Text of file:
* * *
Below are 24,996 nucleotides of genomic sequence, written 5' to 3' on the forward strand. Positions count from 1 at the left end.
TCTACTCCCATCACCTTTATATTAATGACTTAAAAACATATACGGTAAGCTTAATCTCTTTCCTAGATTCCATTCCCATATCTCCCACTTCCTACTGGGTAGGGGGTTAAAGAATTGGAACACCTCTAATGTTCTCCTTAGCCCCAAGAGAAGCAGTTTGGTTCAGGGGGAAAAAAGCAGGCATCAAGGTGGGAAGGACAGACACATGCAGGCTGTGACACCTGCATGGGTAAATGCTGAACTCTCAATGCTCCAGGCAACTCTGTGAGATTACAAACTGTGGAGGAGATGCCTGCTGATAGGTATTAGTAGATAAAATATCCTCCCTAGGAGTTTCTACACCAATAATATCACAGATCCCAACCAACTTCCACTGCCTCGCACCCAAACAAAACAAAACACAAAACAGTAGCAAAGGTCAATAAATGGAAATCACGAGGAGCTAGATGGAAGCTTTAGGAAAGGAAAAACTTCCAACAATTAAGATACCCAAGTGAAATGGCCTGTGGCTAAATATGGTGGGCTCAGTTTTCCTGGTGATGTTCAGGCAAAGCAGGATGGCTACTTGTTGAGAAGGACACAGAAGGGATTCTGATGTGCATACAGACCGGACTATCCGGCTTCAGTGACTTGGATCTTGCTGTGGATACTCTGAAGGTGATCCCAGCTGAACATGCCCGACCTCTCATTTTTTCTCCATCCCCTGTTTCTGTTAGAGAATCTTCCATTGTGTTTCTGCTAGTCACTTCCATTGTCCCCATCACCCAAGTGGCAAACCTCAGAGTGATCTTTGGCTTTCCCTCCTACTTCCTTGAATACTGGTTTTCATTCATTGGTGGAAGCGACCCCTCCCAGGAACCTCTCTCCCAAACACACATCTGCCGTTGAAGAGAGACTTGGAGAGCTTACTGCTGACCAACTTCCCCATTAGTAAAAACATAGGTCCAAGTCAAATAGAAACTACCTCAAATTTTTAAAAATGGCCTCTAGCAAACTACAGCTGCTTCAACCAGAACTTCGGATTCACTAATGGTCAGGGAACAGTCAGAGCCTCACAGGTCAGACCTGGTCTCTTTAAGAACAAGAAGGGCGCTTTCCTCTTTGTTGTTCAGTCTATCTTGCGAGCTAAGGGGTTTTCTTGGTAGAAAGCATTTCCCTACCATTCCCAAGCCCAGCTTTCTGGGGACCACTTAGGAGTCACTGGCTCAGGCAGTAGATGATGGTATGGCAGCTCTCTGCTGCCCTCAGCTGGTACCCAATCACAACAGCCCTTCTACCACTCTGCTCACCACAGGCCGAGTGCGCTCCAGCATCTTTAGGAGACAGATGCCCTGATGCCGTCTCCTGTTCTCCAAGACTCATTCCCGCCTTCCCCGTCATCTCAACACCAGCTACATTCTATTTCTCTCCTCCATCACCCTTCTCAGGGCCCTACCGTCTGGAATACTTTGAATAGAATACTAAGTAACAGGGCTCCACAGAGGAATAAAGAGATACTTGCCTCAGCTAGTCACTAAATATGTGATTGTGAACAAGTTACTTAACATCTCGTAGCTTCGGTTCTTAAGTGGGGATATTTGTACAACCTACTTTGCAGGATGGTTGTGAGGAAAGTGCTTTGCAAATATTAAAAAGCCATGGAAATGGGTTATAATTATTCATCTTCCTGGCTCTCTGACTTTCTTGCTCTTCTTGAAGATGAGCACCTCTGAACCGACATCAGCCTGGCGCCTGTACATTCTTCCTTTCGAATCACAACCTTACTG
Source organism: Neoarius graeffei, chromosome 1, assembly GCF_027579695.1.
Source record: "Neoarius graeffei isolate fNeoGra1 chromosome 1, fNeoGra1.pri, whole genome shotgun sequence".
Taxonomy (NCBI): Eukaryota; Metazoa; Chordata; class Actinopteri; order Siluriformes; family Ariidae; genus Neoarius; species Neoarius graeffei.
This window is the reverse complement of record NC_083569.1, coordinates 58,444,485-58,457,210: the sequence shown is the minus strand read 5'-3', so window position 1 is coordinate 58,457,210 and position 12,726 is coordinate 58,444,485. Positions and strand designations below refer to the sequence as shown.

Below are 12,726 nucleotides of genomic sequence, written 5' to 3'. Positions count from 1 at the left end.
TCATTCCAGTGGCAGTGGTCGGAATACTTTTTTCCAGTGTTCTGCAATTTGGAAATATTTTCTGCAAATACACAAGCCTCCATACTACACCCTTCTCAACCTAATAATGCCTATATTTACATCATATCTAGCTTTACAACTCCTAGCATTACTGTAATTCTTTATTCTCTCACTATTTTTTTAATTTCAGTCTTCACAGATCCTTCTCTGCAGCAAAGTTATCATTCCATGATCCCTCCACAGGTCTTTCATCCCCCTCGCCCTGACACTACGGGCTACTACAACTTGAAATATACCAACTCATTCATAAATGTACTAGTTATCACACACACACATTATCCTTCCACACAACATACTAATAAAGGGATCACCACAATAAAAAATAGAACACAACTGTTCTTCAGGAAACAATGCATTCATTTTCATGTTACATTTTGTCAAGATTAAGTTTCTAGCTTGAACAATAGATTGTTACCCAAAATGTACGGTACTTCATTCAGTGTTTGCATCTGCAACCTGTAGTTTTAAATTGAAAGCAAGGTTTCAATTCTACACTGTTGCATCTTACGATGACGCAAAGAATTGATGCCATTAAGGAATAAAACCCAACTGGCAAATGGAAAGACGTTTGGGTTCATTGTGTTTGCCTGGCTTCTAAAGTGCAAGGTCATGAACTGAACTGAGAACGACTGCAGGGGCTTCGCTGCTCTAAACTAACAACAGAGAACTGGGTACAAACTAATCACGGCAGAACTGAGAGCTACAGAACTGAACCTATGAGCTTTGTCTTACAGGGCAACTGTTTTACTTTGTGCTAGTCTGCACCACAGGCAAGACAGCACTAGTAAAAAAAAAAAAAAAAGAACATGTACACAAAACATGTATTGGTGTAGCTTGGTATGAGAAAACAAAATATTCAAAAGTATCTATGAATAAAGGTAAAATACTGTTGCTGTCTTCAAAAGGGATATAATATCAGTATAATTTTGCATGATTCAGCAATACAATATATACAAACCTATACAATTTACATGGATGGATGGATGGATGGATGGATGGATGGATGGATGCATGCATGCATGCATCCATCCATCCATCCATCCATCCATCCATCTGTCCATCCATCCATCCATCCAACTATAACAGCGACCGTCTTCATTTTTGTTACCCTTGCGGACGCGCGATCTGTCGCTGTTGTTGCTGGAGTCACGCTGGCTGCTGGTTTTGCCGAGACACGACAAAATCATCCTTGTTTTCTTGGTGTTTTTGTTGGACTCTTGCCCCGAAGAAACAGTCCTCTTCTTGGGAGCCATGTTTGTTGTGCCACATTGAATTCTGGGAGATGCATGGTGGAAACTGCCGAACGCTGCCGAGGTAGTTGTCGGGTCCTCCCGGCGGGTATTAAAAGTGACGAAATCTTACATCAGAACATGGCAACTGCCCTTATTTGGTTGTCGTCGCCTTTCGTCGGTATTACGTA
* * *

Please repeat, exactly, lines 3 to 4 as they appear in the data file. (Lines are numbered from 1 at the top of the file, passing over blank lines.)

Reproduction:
Source organism: Neoarius graeffei, chromosome 1, assembly GCF_027579695.1.
Source record: "Neoarius graeffei isolate fNeoGra1 chromosome 1, fNeoGra1.pri, whole genome shotgun sequence".